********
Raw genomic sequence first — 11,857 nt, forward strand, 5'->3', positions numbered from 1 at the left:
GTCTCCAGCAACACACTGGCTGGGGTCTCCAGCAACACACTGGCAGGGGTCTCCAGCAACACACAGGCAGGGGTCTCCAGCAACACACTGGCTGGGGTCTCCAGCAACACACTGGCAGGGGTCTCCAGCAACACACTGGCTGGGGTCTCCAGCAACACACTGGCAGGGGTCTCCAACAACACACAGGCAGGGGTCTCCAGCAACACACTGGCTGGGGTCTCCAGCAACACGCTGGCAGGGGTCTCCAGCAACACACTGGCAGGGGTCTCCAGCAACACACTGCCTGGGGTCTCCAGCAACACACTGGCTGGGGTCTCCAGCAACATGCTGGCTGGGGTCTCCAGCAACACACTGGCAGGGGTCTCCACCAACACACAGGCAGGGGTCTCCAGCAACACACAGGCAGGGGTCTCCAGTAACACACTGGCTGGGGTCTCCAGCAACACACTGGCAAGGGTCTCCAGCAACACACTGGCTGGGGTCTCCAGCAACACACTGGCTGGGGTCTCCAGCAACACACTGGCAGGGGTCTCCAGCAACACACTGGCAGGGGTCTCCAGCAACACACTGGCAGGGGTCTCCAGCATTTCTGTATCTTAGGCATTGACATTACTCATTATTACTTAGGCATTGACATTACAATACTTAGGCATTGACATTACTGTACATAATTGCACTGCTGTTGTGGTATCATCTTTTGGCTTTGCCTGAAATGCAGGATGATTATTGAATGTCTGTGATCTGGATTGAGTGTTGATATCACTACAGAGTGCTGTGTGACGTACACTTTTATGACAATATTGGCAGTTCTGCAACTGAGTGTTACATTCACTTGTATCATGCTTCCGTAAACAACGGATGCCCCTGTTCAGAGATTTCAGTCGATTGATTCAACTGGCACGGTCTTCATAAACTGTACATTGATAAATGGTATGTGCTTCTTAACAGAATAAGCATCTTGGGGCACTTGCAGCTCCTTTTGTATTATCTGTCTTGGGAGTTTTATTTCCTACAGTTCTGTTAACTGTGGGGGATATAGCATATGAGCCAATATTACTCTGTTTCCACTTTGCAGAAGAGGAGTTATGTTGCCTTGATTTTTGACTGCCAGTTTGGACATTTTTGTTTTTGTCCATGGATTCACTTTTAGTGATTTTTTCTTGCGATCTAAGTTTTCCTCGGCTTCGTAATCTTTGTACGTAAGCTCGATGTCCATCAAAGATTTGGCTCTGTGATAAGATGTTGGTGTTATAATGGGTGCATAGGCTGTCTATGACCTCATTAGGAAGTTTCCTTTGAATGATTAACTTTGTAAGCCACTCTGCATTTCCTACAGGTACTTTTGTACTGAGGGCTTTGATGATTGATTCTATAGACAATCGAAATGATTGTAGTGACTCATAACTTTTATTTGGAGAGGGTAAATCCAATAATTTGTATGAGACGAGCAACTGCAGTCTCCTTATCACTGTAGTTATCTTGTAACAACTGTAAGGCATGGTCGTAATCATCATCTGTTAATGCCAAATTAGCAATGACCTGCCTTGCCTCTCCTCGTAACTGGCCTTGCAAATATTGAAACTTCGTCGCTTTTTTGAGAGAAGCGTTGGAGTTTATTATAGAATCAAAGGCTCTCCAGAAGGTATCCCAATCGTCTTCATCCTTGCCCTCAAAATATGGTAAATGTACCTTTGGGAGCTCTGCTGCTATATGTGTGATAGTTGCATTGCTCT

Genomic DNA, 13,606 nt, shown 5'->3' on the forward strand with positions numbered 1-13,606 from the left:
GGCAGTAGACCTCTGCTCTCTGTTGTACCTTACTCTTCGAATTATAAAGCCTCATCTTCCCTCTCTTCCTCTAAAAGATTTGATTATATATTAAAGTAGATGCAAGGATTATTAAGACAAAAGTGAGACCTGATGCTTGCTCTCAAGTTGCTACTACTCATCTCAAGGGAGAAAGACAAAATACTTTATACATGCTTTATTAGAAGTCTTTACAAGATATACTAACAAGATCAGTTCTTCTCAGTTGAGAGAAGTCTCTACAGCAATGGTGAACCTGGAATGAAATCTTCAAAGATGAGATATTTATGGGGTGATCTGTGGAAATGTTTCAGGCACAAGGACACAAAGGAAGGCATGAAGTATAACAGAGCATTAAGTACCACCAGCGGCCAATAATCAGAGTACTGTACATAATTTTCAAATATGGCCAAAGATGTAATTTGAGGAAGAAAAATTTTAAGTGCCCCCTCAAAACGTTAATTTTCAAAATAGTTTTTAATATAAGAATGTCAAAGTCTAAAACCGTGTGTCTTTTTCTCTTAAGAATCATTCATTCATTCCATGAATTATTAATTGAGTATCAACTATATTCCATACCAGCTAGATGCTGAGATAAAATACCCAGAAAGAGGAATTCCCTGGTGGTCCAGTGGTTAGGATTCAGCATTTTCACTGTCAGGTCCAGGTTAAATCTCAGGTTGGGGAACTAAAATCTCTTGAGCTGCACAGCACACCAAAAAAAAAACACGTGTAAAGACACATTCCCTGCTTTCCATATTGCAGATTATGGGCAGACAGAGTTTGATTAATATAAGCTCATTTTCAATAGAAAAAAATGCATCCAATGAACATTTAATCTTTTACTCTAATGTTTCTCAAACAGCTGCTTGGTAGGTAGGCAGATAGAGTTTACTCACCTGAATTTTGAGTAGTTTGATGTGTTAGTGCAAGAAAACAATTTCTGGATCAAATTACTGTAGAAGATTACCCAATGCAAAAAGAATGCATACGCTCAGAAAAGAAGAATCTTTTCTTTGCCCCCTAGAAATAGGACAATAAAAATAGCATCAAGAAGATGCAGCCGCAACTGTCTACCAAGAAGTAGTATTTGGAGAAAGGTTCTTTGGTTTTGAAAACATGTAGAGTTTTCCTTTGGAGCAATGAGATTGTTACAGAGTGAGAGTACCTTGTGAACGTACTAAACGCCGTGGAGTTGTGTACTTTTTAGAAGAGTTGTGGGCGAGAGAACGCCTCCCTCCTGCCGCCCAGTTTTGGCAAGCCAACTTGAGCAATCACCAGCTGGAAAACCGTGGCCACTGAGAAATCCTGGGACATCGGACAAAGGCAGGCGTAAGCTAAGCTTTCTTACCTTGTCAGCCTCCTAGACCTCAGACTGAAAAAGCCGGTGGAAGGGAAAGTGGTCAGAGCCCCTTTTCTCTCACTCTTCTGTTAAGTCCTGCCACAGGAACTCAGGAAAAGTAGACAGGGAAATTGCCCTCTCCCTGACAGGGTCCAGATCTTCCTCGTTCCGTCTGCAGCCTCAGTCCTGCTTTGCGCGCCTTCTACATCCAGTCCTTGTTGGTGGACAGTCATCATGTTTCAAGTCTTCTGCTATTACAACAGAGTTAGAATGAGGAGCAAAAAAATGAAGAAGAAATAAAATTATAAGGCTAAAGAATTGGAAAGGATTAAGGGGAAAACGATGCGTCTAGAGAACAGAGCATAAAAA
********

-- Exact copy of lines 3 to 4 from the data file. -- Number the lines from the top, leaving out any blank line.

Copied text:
Genomic DNA, 13,606 nt, shown 5'->3' on the forward strand with positions numbered 1-13,606 from the left:
GGCAGTAGACCTCTGCTCTCTGTTGTACCTTACTCTTCGAATTATAAAGCCTCATCTTCCCTCTCTTCCTCTAAAAGATTTGATTATATATTAAAGTAGATGCAAGGATTATTAAGACAAAAGTGAGACCTGATGCTTGCTCTCAAGTTGCTACTACTCATCTCAAGGGAGAAAGACAAAATACTTTATACATGCTTTATTAGAAGTCTTTACAAGATATACTAACAAGATCAGTTCTTCTCAGTTGAGAGAAGTCTCTACAGCAATGGTGAACCTGGAATGAAATCTTCAAAGATGAGATATTTATGGGGTGATCTGTGGAAATGTTTCAGGCACAAGGACACAAAGGAAGGCATGAAGTATAACAGAGCATTAAGTACCACCAGCGGCCAATAATCAGAGTACTGTACATAATTTTCAAATATGGCCAAAGATGTAATTTGAGGAAGAAAAATTTTAAGTGCCCCCTCAAAACGTTAATTTTCAAAATAGTTTTTAATATAAGAATGTCAAAGTCTAAAACCGTGTGTCTTTTTCTCTTAAGAATCATTCATTCATTCCATGAATTATTAATTGAGTATCAACTATATTCCATACCAGCTAGATGCTGAGATAAAATACCCAGAAAGAGGAATTCCCTGGTGGTCCAGTGGTTAGGATTCAGCATTTTCACTGTCAGGTCCAGGTTAAATCTCAGGTTGGGGAACTAAAATCTCTTGAGCTGCACAGCACACCAAAAAAAAAACACGTGTAAAGACACATTCCCTGCTTTCCATATTGCAGATTATGGGCAGACAGAGTTTGATTAATATAAGCTCATTTTCAATAGAAAAAAATGCATCCAATGAACATTTAATCTTTTACTCTAATGTTTCTCAAACAGCTGCTTGGTAGGTAGGCAGATAGAGTTTACTCACCTGAATTTTGAGTAGTTTGATGTGTTAGTGCAAGAAAACAATTTCTGGATCAAATTACTGTAGAAGATTACCCAATGCAAAAAGAATGCATACGCTCAGAAAAGAAGAATCTTTTCTTTGCCCCCTAGAAATAGGACAATAAAAATAGCATCAAGAAGATGCAGCCGCAACTGTCTACCAAGAAGTAGTATTTGGAGAAAGGTTCTTTGGTTTTGAAAACATGTAGAGTTTTCCTTTGGAGCAATGAGATTGTTACAGAGTGAGAGTACCTTGTGAACGTACTAAACGCCGTGGAGTTGTGTACTTTTTAGAAGAGTTGTGGGCGAGAGAACGCCTCCCTCCTGCCGCCCAGTTTTGGCAAGCCAACTTGAGCAATCACCAGCTGGAAAACCGTGGCCACTGAGAAATCCTGGGACATCGGACAAAGGCAGGCGTAAGCTAAGCTTTCTTACCTTGTCAGCCTCCTAGACCTCAGACTGAAAAAGCCGGTGGAAGGGAAAGTGGTCAGAGCCCCTTTTCTCTCACTCTTCTGTTAAGTCCTGCCACAGGAACTCAGGAAAAGTAGACAGGGAAATTGCCCTCTCCCTGACAGGGTCCAGATCTTCCTCGTTCCGTCTGCAGCCTCAGTCCTGCTTTGCGCGCCTTCTACATCCAGTCCTTGTTGGTGGACAGTCATCATGTTTCAAGTCTTCTGCTATTACAACAGAGTTAGAATGAGGAGCAAAAAAATGAAGAAGAAATAAAATTATAAGGCTAAAGAATTGGAAAGGATTAAGGGGAAAACGATGCGTCTAGAGAACAGAGCATAAAAA